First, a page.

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By James King

In my hometown, Halloween took the streets hostage as roaming packs of rival eggers, dressed in all-black, hid behind buildings and trees and waited for the treaters they could rain eggs down upon like mortar fire. The main street was as empty as a spaghetti western-hell, even the cops kept their distance. In a town of 10,000, this ain’t that hard-but when you reach a city of three million, it becomes a little more difficult.

Thankfully, the project NewMindSpace, consisting of Lori Kufner and Kevin Bracken, is on a mission to turn Toronto into the playground it should be. Massive urban games and spontaneous public transit party hijackings are just some of the ideas that have spread through the city via word of mouth and blogging communities.

The force behind these activities is a “reclaim the streets” ideology, Bracken explains. The infectious nature of corporate advertising has transformed city streets, walls and buildings into spaces to consume in rather than live in. NewMindSpace’s massive events attempt to recast that bland image of the city.

The first bit of was actually “more of an attempt at installation art,” says Bracken. Inspired by The Gates, the Central Park installation by Christo and Jean-Claude, Kevin and Lori set out with 2000 eggs for a huge Easter-egg hunt. With this simple yet massive scavenger hunt, they caught on to the city’s potential to host these large-scale games.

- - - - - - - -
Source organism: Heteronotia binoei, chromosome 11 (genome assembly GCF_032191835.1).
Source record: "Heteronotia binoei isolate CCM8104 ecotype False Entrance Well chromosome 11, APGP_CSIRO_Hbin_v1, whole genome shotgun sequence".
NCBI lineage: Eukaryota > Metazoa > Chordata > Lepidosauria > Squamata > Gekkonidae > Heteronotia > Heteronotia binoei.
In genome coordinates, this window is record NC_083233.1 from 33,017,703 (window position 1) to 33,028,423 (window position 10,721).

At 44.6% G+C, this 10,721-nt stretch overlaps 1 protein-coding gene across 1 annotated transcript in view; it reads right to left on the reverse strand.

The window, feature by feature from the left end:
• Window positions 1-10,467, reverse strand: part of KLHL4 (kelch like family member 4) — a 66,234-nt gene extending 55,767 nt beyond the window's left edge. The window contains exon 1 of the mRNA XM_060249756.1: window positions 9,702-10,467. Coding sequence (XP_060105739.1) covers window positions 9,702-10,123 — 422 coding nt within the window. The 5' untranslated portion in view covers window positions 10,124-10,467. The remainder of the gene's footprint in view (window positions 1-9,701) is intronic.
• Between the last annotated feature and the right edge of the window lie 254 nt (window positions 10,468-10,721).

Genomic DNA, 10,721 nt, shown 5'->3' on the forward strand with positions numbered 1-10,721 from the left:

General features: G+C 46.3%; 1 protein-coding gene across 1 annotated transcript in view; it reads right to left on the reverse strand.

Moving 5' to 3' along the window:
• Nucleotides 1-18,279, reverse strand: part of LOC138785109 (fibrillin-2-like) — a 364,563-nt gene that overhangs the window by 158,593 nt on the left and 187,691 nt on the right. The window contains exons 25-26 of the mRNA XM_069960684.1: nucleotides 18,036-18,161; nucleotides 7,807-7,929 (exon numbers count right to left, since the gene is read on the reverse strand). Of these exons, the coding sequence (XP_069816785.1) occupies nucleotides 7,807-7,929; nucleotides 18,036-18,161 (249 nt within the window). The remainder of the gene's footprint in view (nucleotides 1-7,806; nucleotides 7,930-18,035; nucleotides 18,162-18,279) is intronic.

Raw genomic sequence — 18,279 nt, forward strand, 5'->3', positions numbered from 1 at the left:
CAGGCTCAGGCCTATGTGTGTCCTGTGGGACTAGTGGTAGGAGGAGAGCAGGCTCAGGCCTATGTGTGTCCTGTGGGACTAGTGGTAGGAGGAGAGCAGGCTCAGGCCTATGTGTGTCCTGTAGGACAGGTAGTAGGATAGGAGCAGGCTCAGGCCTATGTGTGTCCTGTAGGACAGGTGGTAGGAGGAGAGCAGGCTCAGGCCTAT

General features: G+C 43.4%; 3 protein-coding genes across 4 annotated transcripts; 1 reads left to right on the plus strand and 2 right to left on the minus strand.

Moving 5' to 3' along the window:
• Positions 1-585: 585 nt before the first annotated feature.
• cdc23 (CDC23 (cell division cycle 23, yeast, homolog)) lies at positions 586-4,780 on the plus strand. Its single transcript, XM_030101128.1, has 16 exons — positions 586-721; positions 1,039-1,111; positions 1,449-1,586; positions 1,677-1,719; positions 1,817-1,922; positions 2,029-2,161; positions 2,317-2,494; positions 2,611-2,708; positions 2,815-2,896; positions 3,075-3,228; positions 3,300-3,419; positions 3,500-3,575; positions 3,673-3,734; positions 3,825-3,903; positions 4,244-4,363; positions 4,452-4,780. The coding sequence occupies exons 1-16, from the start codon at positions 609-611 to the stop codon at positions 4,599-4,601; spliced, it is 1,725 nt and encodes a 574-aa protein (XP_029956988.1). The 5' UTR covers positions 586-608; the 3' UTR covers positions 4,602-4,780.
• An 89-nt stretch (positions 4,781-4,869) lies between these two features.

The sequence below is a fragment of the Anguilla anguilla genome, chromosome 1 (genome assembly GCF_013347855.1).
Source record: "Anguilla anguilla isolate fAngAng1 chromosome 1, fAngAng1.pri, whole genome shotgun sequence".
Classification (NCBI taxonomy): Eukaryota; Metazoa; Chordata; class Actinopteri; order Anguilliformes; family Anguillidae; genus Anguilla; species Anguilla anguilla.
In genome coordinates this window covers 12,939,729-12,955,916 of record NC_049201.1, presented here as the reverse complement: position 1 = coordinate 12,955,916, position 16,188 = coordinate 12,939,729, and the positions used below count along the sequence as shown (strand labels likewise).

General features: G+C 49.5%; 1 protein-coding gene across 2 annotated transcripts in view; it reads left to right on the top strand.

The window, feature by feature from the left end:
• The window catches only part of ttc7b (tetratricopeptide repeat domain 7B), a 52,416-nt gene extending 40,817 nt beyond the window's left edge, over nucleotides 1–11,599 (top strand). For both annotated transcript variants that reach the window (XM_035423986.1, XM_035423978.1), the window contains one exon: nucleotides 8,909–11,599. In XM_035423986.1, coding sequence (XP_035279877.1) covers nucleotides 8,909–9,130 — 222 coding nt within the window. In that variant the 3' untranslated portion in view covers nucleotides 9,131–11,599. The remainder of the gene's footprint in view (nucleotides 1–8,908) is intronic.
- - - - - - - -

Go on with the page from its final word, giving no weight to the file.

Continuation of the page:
Newmindspace got involved, inevitably, with the Toronto Public Space Committee, whose intention is to protect the city’s common spaces from “commercial influence and privitisation.” NewMindSpace is sort of the “play” wing of this mission statement-they use games to reclaim the streets.

The pair has put on giant subway and streetcar parties, games of capture-the-flag and the highly-publicised Dundas Square pillow fight. While some of the ideas are unique, the global networks of city-space games have also inspired some of the events. Collectives such as Improv Everywhere (New York City), Mobile Clubbing (London, UK) and the Cacophony Society (various cities) have created similar methods of reclaiming the streets through play.

Bracken and Kufner follow the maxim of “it’s easier to beg for forgiveness than to ask for permission.” Surprisingly, the cops have usually been absent from the events (and even participated in the Brooklyn edition of the pillow-fight). Of course, informing the authorities ahead of time would kind of neuter their effect. Surprise pillow-attacks are much more effective.

“We love to see people becoming the authors of their own environment, instead of watching it on a television screen” says Bracken. Hearing that makes me want to grab an egg carton and head down to Queen Street West (dressed in all-black of course).

Look for these euphoric urban events at
Not in Toronto? Check out these websites for similarly subversive play dates in public space:,,

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